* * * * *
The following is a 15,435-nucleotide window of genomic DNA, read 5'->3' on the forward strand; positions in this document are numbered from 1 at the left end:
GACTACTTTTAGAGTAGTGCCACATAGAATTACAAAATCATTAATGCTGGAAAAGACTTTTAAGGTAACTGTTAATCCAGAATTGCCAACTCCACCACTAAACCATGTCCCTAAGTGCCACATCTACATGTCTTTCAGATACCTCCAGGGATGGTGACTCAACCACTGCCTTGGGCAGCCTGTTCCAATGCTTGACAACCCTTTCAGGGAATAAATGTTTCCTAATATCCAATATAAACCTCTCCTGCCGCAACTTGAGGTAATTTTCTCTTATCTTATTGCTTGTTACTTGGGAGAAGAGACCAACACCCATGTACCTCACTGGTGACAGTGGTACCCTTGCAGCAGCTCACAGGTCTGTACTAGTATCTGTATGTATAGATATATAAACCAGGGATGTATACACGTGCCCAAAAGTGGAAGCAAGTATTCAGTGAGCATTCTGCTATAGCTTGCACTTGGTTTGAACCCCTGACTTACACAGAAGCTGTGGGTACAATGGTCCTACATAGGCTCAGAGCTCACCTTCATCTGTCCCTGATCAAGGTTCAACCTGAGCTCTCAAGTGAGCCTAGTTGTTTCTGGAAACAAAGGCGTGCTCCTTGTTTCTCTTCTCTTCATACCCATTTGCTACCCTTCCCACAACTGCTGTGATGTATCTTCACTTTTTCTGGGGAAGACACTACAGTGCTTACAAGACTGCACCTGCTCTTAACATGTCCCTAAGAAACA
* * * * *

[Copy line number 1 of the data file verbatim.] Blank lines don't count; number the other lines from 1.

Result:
The following is a 15,435-nucleotide window of genomic DNA, read 5'->3' on the forward strand; positions in this document are numbered from 1 at the left end: